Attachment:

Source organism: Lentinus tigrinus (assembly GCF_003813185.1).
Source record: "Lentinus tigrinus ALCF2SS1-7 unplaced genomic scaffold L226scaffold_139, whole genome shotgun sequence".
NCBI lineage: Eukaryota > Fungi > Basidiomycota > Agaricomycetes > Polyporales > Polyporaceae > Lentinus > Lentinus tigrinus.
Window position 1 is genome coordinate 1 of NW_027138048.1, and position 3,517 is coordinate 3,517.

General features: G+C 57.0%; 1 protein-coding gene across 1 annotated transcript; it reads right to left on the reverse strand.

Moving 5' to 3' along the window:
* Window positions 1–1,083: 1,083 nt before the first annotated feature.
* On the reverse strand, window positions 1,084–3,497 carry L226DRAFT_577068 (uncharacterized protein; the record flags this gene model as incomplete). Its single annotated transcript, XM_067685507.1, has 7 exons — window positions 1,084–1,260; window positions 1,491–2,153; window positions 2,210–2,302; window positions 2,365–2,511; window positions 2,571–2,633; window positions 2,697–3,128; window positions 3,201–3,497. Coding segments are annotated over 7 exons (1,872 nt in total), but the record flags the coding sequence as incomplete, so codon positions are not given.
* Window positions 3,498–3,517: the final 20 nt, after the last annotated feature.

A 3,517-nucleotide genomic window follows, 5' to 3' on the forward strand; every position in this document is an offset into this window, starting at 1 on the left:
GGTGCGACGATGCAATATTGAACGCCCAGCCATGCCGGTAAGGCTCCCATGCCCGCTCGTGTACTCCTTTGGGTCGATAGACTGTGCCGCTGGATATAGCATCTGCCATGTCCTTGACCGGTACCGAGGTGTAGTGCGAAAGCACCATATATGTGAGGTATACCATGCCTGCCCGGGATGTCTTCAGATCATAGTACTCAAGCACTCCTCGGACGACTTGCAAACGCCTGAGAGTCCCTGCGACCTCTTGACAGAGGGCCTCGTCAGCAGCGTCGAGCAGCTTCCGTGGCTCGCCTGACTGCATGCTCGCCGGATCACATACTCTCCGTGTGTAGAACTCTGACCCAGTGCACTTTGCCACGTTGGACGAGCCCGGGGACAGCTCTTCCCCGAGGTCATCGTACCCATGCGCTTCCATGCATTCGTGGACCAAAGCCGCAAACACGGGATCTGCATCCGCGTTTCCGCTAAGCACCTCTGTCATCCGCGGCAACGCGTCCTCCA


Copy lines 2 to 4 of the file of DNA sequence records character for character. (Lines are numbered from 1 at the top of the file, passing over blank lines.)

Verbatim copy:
Source record: "Lentinus tigrinus ALCF2SS1-7 unplaced genomic scaffold L226scaffold_139, whole genome shotgun sequence".
NCBI lineage: Eukaryota > Fungi > Basidiomycota > Agaricomycetes > Polyporales > Polyporaceae > Lentinus > Lentinus tigrinus.
Window position 1 is genome coordinate 1 of NW_027138048.1, and position 3,517 is coordinate 3,517.